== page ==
Groupon operates as a local commerce marketplace that connects merchants to consumers by offering goods and services at a discount in North America and internationally. The company sends daily emails to its subscribers regarding discounted offers for goods and services that are targeted by location and personal preferences. 52-Week Range: $2.60 to $14.93 Price To Book: 5.2 Groupon is anticipated to give us a repeat of last year's performance in this year's first-quarter earnings after the market closes on Wednesday. The consensus estimate is currently between a loss of 1 cent and a profit of 2 cents a share, depending on the source. In the first quarter of last year, Groupon's bottom-line per share was 2 cents. Estimates from analysts range from a low of losing 2 cents per share up to the highest estimate of a profit of 5 cents per share. Analysts are more or less side-stepping this one like a politician dancing the Washington two-step. A hold can mean everything from "I want to rate it a sell but that wouldn't be good for business" to "I have no clue" -- 16 out of 24 analysts rate Groupon a hold. Three recommend this company as a buy and five recommend selling. Unlike Disney, Groupon hasn't performed well for investors who bought before the second half of 2012. As a result of the stock's dismal performance, the previous CEO and founder, Andrew Mason, stepped down earlier this year. In what is one of the most memorable resignation letters I have ever read, Mason displayed a rare level of honesty and humility in the corporate world.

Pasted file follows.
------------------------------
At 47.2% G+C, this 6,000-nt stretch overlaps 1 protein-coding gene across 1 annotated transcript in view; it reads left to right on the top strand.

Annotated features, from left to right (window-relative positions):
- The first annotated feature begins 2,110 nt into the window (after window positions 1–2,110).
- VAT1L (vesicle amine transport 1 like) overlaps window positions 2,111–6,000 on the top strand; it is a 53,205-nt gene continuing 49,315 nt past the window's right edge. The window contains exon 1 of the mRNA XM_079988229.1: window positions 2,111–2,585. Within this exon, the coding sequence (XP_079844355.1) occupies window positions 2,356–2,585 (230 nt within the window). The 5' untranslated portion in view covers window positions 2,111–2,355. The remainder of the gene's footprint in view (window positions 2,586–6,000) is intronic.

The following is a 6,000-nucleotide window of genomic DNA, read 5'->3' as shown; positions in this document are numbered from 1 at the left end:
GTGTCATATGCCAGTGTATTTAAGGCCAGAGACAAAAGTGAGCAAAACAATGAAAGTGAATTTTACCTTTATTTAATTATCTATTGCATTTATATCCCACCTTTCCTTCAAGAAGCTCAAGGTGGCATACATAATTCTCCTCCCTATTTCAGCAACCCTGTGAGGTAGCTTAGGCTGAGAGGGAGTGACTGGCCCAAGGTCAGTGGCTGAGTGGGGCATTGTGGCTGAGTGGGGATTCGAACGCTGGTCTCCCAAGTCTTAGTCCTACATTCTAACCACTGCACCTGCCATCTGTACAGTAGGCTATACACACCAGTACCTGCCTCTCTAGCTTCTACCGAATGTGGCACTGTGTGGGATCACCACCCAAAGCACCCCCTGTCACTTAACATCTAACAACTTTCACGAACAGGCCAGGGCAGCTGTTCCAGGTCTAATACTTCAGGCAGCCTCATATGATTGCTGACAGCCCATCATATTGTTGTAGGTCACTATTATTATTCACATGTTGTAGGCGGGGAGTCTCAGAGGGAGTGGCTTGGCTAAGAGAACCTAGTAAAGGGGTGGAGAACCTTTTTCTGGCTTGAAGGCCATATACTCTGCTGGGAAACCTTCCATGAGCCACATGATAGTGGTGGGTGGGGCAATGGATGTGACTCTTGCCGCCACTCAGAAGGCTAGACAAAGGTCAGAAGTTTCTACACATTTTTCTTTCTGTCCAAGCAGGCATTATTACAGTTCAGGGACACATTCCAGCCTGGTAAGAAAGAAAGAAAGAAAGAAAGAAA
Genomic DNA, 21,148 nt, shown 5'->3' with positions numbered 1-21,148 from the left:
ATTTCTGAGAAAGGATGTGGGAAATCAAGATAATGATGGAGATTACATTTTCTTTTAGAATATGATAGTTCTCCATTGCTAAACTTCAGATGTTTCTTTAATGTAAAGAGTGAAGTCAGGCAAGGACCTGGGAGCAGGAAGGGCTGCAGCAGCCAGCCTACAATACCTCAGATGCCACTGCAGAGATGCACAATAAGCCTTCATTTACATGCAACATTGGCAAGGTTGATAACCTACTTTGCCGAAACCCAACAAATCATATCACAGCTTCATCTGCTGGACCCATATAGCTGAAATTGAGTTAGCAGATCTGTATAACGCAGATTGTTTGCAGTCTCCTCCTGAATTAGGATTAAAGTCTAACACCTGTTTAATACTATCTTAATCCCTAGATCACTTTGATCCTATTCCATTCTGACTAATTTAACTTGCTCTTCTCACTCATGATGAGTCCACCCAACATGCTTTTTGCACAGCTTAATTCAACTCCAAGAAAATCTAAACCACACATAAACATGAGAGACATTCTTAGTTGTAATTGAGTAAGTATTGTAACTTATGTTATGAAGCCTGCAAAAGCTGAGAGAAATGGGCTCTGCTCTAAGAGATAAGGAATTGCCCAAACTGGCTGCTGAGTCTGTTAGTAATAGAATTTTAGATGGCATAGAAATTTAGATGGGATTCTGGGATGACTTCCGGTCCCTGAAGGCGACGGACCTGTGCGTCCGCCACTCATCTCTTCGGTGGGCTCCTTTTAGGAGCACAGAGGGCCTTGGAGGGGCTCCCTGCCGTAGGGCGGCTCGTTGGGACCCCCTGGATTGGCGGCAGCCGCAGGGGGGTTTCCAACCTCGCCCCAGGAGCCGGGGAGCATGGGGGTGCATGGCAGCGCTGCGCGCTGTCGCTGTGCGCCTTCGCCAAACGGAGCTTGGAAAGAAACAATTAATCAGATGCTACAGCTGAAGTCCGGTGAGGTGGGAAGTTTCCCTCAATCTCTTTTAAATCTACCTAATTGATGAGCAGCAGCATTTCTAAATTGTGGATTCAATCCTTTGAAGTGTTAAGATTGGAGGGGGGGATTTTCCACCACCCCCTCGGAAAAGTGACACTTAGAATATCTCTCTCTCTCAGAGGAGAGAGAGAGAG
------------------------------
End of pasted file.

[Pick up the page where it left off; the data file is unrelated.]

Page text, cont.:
I find a bullish argument for Groupon elusive. While I'm not short and wouldn't short the company primarily out of takeover risk, it's anything but surprising to see short interest over 15% of the float. I am almost exclusively a short-seller, and I can say with confidence that shorts don't enjoy holding a short position with this much short interest. In order for short-sellers to hold positions with a small-priced ticker, they require a high confidence level the company is significantly overvalued by investors. In other words, the smartest minds are screaming at the top of their lungs that Groupon is overpriced. They could be wrong, but are usually spot on. GRPN Revenue Quarterly data by YCharts
At the time of publication the author had no position in any of the stocks mentioned. Follow @RobertWeinstein This article was written by an independent contributor, separate from TheStreet's regular news coverage.